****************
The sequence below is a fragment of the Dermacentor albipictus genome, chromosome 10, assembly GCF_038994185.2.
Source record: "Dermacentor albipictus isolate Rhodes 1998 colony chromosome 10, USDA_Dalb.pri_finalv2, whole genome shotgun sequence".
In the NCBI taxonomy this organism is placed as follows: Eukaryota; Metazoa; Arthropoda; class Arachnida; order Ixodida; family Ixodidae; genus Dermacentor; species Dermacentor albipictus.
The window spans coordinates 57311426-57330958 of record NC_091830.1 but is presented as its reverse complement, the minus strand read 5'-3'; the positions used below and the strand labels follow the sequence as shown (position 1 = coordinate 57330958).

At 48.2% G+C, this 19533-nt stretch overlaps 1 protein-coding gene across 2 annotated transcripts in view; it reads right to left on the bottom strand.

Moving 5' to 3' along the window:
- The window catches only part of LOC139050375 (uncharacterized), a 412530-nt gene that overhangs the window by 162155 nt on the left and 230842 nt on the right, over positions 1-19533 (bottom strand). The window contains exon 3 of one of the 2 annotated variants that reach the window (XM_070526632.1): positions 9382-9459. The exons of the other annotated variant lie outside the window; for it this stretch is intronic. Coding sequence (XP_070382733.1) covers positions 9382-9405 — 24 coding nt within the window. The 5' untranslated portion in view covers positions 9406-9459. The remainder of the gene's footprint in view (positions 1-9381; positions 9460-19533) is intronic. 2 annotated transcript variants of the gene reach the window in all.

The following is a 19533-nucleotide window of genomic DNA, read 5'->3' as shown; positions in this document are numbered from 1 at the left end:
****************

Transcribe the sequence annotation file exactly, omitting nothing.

The sequence below is a fragment of the Dermacentor albipictus genome, chromosome 10, assembly GCF_038994185.2.
Source record: "Dermacentor albipictus isolate Rhodes 1998 colony chromosome 10, USDA_Dalb.pri_finalv2, whole genome shotgun sequence".
In the NCBI taxonomy this organism is placed as follows: Eukaryota; Metazoa; Arthropoda; class Arachnida; order Ixodida; family Ixodidae; genus Dermacentor; species Dermacentor albipictus.
The window spans coordinates 57311426-57330958 of record NC_091830.1 but is presented as its reverse complement, the minus strand read 5'-3'; the positions used below and the strand labels follow the sequence as shown (position 1 = coordinate 57330958).

At 48.2% G+C, this 19533-nt stretch overlaps 1 protein-coding gene across 2 annotated transcripts in view; it reads right to left on the bottom strand.

Moving 5' to 3' along the window:
- The window catches only part of LOC139050375 (uncharacterized), a 412530-nt gene that overhangs the window by 162155 nt on the left and 230842 nt on the right, over positions 1-19533 (bottom strand). The window contains exon 3 of one of the 2 annotated variants that reach the window (XM_070526632.1): positions 9382-9459. The exons of the other annotated variant lie outside the window; for it this stretch is intronic. Coding sequence (XP_070382733.1) covers positions 9382-9405 — 24 coding nt within the window. The 5' untranslated portion in view covers positions 9406-9459. The remainder of the gene's footprint in view (positions 1-9381; positions 9460-19533) is intronic. 2 annotated transcript variants of the gene reach the window in all.

The following is a 19533-nucleotide window of genomic DNA, read 5'->3' as shown; positions in this document are numbered from 1 at the left end: